Current conditions qualify for red tier, though case rates must continue for another week
Santa Barbara County’s COVID-19 conditions currently qualify for the red tier, the second lowest of the state’s four-tier color-coded system.
However, these conditions must remain in the county for another week before the county changes from the lowest purple tier, signifying “widespread” COVID-19 transmission, to the red tier signifying “substantial” transmission.
During an update at the Santa Barbara County Board of Supervisors meeting on Tuesday, Santa Barbara County Public Health Director Van Do-Reynoso reported that much of the county is experiencing a downward trend in new COVID-19 cases. Though localities like Santa Maria and Lompoc have started to experience this decrease in new cases, there is a slight uptick in areas like Goleta, Isla Vista, and Santa Ynez, Dr. Do-Reynoso said.
From the week of Sept. 6 to Sept. 12, Santa Barbara County’s seven-day average of new COVID-19 cases per day per 100,000 people was 6.5, and its positivity rate 4.3%. Under the state’s color-coded, four-tier system, the former metric ranks under the red “substantial” tier and the latter under the second-best orange tier, signifying “moderate” transmission.
Despite this, a county’s tier ranking is based on whichever metric is most severe, and a county can only change tiers once it has been in a less restrictive tier’s conditions for a minimum of two weeks.
According to Dr. Do-Reynoso, if these conditions hold or improve, Santa Barbara would enter the red tier on Sept. 29. Santa Barbara County would have to be assigned to the red tier for 14 days before schools can reopen, making Oct. 13 the earliest possible date for this to happen.
As of Monday, Santa Barbara County has had a total of 8,930 cases with 8,669 of them recovered. The 141 active cases are still infectious, and 23 of them are currently hospitalized with five in the Intensive Care Unit.
The county Public Health Department announced 25 new COVID-19 cases Tuesday. One additional COVID-related death was announced. The victim was over 70, had underlying health conditions and resided in the unincorporated area of Goleta.
With a total 111 COVID-19 deaths, Santa Barbara County’s death rate is about 1.2%.
According to a press release from the Santa Barbara County Sheriff’s Office, all but one of the inmates in the Santa Barbara County Jail who tested positive for COVID-19 have recovered. The remaining COVID-19 positive inmate is being medically isolated in a negative pressure cell.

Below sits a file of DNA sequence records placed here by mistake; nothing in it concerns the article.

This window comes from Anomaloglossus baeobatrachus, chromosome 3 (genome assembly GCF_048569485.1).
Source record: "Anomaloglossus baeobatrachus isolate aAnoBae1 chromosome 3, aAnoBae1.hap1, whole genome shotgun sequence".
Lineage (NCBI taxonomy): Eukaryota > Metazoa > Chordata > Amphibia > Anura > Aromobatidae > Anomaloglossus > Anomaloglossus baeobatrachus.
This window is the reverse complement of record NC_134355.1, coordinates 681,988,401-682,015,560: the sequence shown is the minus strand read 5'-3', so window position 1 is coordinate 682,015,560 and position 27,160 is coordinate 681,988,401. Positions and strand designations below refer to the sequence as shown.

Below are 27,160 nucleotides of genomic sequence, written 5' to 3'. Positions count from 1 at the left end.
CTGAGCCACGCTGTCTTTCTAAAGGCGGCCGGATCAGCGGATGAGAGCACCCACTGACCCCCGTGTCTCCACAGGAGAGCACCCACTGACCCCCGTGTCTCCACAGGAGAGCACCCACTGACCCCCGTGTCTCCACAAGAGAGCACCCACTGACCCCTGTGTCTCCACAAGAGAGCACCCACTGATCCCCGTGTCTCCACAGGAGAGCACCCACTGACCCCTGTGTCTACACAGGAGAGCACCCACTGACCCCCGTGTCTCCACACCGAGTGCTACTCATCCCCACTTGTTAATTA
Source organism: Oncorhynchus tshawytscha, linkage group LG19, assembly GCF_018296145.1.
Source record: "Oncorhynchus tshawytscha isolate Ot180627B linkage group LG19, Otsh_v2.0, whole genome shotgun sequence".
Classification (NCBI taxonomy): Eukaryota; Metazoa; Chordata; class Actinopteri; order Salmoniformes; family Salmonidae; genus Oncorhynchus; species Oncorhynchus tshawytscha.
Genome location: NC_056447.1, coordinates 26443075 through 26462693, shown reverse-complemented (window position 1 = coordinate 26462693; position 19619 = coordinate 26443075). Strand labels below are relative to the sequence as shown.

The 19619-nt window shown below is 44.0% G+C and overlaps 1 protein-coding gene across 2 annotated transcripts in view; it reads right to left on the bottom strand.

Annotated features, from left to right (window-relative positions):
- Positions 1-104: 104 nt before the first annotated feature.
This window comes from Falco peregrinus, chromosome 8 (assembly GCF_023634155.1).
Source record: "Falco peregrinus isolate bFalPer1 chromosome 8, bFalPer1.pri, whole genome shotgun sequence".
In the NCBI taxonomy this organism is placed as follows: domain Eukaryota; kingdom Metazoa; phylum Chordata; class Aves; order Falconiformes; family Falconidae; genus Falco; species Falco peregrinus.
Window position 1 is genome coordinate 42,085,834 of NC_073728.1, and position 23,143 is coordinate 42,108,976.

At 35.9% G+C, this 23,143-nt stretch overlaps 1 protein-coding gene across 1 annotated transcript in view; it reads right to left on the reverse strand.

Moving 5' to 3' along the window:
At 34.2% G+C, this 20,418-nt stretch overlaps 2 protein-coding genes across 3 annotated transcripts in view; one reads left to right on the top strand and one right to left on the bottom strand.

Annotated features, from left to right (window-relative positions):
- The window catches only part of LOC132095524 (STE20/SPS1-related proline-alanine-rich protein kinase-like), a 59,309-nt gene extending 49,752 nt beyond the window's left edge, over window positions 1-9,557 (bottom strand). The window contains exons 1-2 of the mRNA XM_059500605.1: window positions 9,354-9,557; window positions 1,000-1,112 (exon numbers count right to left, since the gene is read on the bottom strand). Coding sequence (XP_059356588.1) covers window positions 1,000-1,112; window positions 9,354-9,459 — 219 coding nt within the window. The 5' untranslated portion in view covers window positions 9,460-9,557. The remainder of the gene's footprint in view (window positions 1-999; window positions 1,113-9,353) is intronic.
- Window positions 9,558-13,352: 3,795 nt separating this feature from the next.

A total of 84 inmates tested positive for COVID-19, including seven who contracted the virus before being booked and 77 who contracted COVID-19 within the facility, authorities said.
Fifth District Supervisor Steve Lavagnino participated in Tuesday’s meeting via Zoom video chat due to a member of his staff testing positive for COVID-19. Though he said he tested negative, he was asked to quarantine and not attend the meeting personally.
In other business, the board unanimously voted to deny an appeal filed by the Gaviota Coast Conservancy and Coastal Ranches Conservancy to approve the Caltrans Gaviota Culvert project, a project to replace an existing culvert off of Highway 101 in the Canada del Barro Drainage on the Gaviota Coast.
The board also unanimously voted to receive a report that KPMG conducted evaluating the Santa Barbara County Public Defender’s Office. During the meeting, County Public Defender Tracy Macuga said KPMG’s recommendations will greatly benefit her department and did this by saying a quote by the recently departed United States Supreme Court Justice Ruth Bader Ginsburg.
Quoting the late justice, Ms. Macuga stated, “Real change, enduring change, happens one step at a time.”
In her own words, Ms. Macuga added, “Today with KPMG’s recommendations and us with you today, we’ve begun another step in the right direction.”
Many of KPMG’s recommendations for the Public Defender’s Office address I.T. infrastructure updates, which Ms. Macuga said will require a great deal of human and financial capital. Therefore, her department is going to start with the improvements they can make right now.
“Our strategy is to prioritize those recommendations that we can begin immediately without additional capital, the low hanging fruit,” she said.
For its last item of the day, the board unanimously voted on a written response to a Santa Barbara County Grand Jury report critical of the board’s public process for its local cannabis ordinance.